Diana, the Countess of Belflor, has discovered that her personal
TEODORO: It's her!
TEODORO: Your servant, madam.
DIANA: A friend of mine, uncertain of her skill, has asked me to compose for her this love-note; for friendship's sake, I felt I should, but knowing so little of love, I want you to improve it. Here, read it.
TEODORO: Madam, how could I compete with what you've written? That would be presumptuous. Pray send it to your friend, I need not read it.
DIANA: Read it.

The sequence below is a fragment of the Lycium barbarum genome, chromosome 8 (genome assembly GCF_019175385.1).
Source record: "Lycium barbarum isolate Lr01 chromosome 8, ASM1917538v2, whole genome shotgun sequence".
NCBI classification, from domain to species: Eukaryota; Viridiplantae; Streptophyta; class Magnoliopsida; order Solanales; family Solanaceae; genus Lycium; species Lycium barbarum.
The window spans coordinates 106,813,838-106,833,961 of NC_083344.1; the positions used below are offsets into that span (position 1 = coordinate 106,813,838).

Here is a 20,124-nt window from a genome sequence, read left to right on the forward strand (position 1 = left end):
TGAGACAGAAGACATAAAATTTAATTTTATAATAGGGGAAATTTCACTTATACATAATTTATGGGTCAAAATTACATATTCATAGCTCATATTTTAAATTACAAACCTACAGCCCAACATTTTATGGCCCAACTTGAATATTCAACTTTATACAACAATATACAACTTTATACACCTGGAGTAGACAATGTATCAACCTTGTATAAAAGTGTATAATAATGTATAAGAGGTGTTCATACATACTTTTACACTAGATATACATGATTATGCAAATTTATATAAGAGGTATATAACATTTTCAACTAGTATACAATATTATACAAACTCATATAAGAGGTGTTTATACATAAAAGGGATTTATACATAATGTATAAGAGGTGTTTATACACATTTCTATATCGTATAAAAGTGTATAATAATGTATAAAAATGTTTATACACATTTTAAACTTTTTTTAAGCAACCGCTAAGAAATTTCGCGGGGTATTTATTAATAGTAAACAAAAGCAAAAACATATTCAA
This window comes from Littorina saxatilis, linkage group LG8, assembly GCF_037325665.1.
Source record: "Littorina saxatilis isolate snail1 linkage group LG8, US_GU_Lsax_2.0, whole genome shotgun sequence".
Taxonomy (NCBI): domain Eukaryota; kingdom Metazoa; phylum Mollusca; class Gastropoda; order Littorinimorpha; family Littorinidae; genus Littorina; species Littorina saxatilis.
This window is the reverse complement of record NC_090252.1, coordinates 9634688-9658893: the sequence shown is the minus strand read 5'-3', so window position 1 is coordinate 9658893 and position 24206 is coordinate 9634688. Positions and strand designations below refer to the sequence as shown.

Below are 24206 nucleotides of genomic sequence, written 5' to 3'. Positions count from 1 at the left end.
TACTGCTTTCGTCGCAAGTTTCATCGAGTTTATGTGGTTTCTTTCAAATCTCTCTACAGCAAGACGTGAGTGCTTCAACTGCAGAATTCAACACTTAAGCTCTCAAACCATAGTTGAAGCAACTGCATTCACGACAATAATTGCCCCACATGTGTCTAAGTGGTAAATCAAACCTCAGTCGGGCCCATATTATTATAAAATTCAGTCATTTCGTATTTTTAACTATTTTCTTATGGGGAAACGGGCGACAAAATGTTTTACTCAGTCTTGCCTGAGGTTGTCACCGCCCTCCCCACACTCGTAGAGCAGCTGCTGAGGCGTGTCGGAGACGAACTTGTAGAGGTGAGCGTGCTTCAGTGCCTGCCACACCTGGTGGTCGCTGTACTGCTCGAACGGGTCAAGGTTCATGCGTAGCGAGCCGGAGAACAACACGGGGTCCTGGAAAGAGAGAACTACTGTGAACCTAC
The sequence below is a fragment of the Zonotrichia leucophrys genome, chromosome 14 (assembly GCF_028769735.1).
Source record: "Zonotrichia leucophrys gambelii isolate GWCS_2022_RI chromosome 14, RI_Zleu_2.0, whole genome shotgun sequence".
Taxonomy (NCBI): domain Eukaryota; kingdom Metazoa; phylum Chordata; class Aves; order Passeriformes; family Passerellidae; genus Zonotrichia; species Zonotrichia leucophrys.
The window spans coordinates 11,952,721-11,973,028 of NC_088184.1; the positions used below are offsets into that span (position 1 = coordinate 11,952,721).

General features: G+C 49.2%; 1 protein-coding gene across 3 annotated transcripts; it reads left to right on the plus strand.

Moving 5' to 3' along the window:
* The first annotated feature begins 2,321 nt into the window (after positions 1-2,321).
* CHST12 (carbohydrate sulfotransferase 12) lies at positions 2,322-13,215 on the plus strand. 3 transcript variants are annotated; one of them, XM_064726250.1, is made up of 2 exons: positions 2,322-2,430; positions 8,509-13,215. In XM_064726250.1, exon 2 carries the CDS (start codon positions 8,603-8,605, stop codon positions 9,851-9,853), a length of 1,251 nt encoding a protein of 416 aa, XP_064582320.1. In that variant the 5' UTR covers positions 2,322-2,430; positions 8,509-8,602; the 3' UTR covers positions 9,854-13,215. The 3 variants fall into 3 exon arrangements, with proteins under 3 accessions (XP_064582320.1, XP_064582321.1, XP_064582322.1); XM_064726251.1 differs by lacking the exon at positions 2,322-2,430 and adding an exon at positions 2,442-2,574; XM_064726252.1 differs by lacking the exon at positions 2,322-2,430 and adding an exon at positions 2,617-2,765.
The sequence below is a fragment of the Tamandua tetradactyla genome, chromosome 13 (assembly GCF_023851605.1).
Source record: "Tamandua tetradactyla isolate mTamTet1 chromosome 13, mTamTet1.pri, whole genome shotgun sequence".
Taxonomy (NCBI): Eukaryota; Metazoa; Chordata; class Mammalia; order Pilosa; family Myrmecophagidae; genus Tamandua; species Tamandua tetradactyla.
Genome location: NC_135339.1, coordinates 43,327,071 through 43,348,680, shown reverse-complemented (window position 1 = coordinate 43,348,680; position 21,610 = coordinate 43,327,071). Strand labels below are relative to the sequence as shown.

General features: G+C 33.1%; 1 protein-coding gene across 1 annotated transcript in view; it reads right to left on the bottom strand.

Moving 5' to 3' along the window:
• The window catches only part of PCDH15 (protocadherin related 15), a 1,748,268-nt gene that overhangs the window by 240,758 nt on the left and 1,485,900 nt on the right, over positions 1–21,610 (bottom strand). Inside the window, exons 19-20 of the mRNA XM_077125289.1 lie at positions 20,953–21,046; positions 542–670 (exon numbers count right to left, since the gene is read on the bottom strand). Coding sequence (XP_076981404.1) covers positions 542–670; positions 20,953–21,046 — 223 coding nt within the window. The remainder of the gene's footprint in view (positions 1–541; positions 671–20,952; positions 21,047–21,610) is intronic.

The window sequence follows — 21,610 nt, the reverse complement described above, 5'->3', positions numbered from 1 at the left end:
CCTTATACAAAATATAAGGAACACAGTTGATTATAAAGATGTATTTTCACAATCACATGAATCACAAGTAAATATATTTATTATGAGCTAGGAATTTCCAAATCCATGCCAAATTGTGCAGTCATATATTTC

TEODORO: Your doubts astonish me. I've never used lovers' language; this must teach me how to.
DIANA: What, never, ever?
TEODORO: I've so many faults, I'm far too diffident to dare to love.
DIANA: Your diffidence explains, then, your disguising.
TEODORO: Me? Where, or when?
DIANA: They tell me that the steward saw you disguised last night.
TEODORO: Some prank, perhaps;
More about this monologue